Chevrolet’s desert reputation was confirmed in 1938 when the British Army in North Africa ordered 500 Chevrolets with desert equipment. They were among the first Chevrolets specially engineered to handle the harsh conditions of the Middle East’s desert interior. The Chevrolets were so successful as transport for water, ammunition and troops that thousands of 4x4 and 6x6 Chevrolet trucks and command cars were ordered by the British Army during WWII.
To improve desert endurance, Chevrolet developed new tires with the Firestone Tire & Rubber Company that could endure the heat and rugged terrain of the desert. Later, Chevrolet also helped to develop the famous ‘camel foot’ tires.
But Chevrolet’s influence on the region’s automobile landscape did not stop. In 1936, Chevrolet revolutionized transport again with the introduction of the Suburban - the world’s first sports utility vehicle (SUV).
The Suburban was capable of comfortably carrying up to eight passengers and it started the Arab obsession with the SUV. It was an ideal vehicle for traditionally large Arab families and became a popular mode of transport for the Hajj pilgrimage to Mecca in Saudi Arabia.
By the 1950s, sales of the Suburban and other Chevrolet vehicles began to soar as prosperity levels in the Middle East were boosted by the discovery and extraction of oil across the region.
To meet this demand, GM appointed more Chevrolet dealers in countries such as Saudi Arabia, the United Arab Emirates, Bahrain, Oman and Qatar. This ensured that customers across the entire Middle East could have access to Chevrolet vehicles and be provided with a world-class service.
Along with the Suburban, Chevrolet introduced new vehicles that captured the imagination of customers in the region, such as the Corvette in 1953, the Caprice in 1965 and the Camaro in 1967. These new vehicles helped to elevate the brand among the region’s drivers who were now affectionately referring to Chevrolet as “Shafar” in many parts of the Arabian Peninsula.
“Chevrolet features in Arabic songs, poetry and film as much as it does in the United States. That’s because Chevrolet has shaped the region’s automotive landscape, revolutionized the way that people travel and affected their lives in many positive ways,” says Stadwick. “Chevrolet has had as much influence in the Middle East as it has had on the States with vehicles such as the Suburban and the Caprice engrained in the hearts and minds of Arab drivers.”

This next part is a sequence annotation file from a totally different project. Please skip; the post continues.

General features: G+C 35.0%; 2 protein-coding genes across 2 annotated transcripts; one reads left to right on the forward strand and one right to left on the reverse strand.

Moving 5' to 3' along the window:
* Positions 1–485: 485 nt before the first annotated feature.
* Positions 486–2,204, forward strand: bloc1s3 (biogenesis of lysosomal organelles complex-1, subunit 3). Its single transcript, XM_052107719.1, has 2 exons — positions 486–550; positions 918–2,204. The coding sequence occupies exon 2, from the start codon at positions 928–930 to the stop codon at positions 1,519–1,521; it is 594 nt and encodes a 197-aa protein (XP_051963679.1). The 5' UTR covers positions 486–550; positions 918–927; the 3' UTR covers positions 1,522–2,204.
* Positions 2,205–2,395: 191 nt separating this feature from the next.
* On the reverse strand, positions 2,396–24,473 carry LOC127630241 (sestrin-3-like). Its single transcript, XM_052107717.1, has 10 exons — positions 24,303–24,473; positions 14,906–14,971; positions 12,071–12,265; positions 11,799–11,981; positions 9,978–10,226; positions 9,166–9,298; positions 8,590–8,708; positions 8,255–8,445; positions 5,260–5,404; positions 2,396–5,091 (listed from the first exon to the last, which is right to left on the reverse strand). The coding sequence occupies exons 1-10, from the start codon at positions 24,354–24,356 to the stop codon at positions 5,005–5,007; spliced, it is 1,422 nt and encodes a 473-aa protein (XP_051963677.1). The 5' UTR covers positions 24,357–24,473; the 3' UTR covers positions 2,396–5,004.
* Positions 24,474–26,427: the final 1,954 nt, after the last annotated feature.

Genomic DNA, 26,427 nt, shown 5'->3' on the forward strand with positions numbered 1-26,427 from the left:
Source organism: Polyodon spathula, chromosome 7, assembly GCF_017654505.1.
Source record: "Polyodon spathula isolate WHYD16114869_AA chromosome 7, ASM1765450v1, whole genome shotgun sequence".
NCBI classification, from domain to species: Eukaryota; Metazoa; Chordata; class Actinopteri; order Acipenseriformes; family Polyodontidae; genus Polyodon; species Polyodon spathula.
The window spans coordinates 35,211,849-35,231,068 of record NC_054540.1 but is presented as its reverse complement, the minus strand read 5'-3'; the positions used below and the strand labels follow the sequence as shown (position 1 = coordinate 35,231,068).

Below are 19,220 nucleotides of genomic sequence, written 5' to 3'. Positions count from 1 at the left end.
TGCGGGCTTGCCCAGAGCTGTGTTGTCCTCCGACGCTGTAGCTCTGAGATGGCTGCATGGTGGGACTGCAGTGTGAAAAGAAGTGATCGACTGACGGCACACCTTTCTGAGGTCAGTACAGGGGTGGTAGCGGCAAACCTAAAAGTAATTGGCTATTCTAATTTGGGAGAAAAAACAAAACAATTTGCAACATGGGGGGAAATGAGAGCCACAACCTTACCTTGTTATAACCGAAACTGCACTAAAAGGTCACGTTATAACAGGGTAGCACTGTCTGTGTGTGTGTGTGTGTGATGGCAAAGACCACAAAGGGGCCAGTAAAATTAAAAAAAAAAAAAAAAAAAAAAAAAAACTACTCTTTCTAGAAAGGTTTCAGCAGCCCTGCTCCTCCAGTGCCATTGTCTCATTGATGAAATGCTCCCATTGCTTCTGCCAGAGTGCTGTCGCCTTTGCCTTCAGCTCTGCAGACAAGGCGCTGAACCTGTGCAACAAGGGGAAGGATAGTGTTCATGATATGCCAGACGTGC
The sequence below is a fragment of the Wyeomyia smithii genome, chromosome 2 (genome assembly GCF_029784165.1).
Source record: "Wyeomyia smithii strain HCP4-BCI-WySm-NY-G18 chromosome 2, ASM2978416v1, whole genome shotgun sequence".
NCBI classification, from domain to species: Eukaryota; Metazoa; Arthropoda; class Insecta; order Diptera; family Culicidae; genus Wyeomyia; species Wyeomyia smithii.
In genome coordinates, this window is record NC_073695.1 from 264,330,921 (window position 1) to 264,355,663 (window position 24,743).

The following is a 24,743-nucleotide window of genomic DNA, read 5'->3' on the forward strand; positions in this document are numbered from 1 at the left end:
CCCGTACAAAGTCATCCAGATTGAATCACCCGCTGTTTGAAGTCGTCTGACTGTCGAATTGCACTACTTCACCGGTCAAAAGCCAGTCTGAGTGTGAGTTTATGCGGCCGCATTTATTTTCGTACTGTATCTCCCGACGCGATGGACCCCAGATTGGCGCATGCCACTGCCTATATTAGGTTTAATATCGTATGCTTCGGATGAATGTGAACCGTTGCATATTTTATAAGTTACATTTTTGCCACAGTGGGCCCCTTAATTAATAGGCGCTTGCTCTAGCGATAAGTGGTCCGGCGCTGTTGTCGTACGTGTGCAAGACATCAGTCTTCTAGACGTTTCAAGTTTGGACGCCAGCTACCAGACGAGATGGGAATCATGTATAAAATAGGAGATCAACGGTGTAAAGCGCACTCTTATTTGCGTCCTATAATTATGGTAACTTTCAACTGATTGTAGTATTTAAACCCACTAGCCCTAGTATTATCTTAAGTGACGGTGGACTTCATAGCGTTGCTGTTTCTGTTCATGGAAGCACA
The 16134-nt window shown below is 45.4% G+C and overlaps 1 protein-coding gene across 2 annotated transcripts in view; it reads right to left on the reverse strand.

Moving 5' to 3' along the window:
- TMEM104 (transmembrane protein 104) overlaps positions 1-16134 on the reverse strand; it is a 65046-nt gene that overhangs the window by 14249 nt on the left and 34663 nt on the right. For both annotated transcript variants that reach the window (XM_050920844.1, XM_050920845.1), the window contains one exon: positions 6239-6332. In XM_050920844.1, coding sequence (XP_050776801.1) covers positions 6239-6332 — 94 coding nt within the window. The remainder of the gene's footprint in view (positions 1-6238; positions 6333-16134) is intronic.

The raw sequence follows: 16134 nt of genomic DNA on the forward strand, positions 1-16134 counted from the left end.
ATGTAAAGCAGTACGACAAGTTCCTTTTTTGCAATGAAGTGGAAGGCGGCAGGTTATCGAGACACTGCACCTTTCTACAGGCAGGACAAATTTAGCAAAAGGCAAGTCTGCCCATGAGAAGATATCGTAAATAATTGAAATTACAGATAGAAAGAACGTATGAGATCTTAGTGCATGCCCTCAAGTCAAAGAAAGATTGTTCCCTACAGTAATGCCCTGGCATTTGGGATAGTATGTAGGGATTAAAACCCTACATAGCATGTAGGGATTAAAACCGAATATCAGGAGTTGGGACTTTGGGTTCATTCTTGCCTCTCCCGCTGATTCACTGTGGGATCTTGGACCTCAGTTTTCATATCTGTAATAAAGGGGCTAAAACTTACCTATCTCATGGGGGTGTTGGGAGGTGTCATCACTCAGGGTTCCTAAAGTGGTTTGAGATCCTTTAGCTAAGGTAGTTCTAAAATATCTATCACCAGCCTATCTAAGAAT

To ensure it could meet the sales and service needs of all Chevrolet customers in the region, GM opened a new regional headquarters in Dubai in 1991 – General Motors Middle East Operations. From here it supports the growing number of Chevrolet showrooms and service workshops across the region. The opening of GM’s Middle East Parts Distribution Centre in 2003 ensures that all Chevrolet customers receive vehicle parts in a timely fashion.
Today, the Middle East is one of Chevrolet’s fastest growing markets as it attracts a new generation of customers. Vehicles such as the Tahoe, Malibu, Cruze, Aveo and the all-new Camaro have become popular models throughout the region. In 2010, more than 83,000 Chevrolet vehicles were sold in the Middle East – an increase of 9.2% compared to 2009.
Worldwide, Chevrolet has now sold more than 200 million vehicles since the Chevrolet Motor Car Company was founded 100 years ago. Last year alone, Chevrolet sold more than 4.2million vehicles in over 130 countries – or about one Chevrolet every seven-and-a-half seconds.
“This year’s centennial is a great chance to reflect on the passion and emotion that has made Chevrolet what it is today,” adds Stadwick. “It’s also an important opportunity to look ahead as we build on the promise of the Chevrolet brand to make it as relevant tomorrow as it has been for 100 years for customers here in the Middle East.”
Chevrolet’s centennial celebrations will also focus on the brand’s future. Once again, Chevrolet is leading the industry in innovation.
The latest vehicle to break new ground is the extended-range electric vehicle, the Chevrolet Volt, which could revolutionize the way people drive as much as the ‘Classic Six’ did in 1911.